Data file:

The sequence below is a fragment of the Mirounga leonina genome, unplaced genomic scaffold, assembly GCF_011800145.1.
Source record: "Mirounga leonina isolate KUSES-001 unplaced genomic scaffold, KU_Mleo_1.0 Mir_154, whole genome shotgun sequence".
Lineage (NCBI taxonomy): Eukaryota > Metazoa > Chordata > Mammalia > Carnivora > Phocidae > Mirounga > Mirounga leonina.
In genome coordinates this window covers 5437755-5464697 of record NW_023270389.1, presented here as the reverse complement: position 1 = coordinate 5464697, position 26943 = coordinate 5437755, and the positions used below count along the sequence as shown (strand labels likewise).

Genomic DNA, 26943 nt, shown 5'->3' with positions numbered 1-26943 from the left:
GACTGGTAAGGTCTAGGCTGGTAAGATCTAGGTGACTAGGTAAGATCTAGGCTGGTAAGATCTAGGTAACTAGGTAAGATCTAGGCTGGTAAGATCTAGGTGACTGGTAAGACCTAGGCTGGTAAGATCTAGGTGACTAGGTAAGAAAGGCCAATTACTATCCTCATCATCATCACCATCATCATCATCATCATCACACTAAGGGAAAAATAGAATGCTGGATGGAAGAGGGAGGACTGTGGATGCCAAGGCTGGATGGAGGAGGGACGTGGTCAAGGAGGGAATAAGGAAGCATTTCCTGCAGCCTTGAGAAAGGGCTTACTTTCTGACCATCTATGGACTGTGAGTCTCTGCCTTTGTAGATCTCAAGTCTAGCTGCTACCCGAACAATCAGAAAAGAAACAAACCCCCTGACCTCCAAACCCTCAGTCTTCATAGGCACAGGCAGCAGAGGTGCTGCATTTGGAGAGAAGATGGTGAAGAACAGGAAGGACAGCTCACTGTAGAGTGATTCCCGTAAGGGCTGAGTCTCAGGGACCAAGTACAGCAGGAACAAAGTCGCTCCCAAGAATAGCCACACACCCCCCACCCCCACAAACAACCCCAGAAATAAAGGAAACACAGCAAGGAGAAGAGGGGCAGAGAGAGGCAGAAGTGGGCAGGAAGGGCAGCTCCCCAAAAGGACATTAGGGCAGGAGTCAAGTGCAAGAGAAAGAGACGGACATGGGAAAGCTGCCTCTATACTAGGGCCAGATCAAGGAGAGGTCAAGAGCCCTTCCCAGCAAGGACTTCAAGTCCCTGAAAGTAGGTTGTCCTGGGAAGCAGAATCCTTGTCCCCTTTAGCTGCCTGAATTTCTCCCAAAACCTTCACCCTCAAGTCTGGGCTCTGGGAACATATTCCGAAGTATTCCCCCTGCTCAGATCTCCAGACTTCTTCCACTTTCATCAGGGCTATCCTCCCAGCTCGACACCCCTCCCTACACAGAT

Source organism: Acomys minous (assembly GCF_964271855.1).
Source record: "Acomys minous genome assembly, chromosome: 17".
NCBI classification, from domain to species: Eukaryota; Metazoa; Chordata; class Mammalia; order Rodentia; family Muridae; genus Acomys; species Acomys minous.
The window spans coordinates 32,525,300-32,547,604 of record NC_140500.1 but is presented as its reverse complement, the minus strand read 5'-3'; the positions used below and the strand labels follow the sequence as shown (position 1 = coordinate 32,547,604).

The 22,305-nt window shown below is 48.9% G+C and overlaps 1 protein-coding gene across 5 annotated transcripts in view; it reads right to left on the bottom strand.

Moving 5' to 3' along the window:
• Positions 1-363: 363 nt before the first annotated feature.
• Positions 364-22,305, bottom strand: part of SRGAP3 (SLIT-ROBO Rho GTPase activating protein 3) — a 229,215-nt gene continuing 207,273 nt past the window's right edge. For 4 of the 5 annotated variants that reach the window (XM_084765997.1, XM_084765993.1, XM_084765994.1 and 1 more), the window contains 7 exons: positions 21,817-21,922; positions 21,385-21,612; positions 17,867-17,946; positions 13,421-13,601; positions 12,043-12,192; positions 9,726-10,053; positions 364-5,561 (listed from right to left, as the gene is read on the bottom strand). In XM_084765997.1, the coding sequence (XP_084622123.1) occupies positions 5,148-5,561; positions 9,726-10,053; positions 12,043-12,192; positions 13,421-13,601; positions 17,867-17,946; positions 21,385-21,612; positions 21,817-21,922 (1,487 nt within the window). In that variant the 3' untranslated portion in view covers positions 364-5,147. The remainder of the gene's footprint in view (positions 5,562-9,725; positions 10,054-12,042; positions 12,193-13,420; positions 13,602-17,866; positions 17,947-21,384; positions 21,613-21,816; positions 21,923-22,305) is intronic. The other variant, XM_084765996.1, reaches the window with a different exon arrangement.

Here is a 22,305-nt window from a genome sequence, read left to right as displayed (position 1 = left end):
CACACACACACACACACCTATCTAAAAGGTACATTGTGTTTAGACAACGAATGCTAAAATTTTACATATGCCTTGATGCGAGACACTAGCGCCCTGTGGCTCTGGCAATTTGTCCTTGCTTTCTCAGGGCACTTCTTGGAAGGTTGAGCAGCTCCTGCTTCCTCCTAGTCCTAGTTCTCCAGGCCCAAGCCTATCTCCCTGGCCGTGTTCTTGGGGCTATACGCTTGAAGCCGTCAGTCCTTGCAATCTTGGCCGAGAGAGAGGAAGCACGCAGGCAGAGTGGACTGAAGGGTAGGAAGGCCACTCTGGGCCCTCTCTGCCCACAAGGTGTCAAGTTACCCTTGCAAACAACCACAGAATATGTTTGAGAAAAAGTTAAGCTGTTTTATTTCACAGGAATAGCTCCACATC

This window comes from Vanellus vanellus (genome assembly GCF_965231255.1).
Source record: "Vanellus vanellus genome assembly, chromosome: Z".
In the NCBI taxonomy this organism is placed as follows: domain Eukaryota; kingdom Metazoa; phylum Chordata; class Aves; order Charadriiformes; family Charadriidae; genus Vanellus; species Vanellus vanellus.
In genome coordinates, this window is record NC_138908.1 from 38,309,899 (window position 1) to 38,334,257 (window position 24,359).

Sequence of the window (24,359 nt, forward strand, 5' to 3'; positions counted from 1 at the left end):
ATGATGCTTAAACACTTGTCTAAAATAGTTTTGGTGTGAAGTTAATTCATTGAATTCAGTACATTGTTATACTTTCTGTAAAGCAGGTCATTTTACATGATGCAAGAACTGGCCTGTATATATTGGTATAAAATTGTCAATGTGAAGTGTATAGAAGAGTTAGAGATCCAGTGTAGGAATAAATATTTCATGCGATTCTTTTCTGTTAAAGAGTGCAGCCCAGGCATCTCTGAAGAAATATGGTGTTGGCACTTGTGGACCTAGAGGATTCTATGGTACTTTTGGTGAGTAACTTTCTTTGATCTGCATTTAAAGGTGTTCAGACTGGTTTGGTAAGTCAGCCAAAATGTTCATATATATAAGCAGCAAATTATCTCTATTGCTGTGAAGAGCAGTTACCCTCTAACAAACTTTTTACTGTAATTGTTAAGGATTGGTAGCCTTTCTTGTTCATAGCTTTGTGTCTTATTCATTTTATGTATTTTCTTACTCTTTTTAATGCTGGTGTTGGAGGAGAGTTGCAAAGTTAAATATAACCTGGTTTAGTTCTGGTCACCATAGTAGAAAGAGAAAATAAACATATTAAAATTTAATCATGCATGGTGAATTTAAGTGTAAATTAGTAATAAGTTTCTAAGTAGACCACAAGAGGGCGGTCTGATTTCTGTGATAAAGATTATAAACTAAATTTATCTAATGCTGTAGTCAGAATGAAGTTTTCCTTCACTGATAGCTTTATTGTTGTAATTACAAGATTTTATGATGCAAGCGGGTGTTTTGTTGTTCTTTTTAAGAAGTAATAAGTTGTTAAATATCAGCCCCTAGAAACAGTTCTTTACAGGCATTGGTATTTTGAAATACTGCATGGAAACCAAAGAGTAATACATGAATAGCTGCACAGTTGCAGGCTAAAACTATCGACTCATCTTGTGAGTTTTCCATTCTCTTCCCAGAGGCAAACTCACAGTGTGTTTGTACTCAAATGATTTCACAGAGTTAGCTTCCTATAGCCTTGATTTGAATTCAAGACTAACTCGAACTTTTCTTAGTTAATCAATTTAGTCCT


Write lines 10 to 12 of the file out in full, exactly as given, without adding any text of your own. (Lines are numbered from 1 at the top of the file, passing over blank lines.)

The window spans coordinates 32,525,300-32,547,604 of record NC_140500.1 but is presented as its reverse complement, the minus strand read 5'-3'; the positions used below and the strand labels follow the sequence as shown (position 1 = coordinate 32,547,604).

The 22,305-nt window shown below is 48.9% G+C and overlaps 1 protein-coding gene across 5 annotated transcripts in view; it reads right to left on the bottom strand.

Moving 5' to 3' along the window: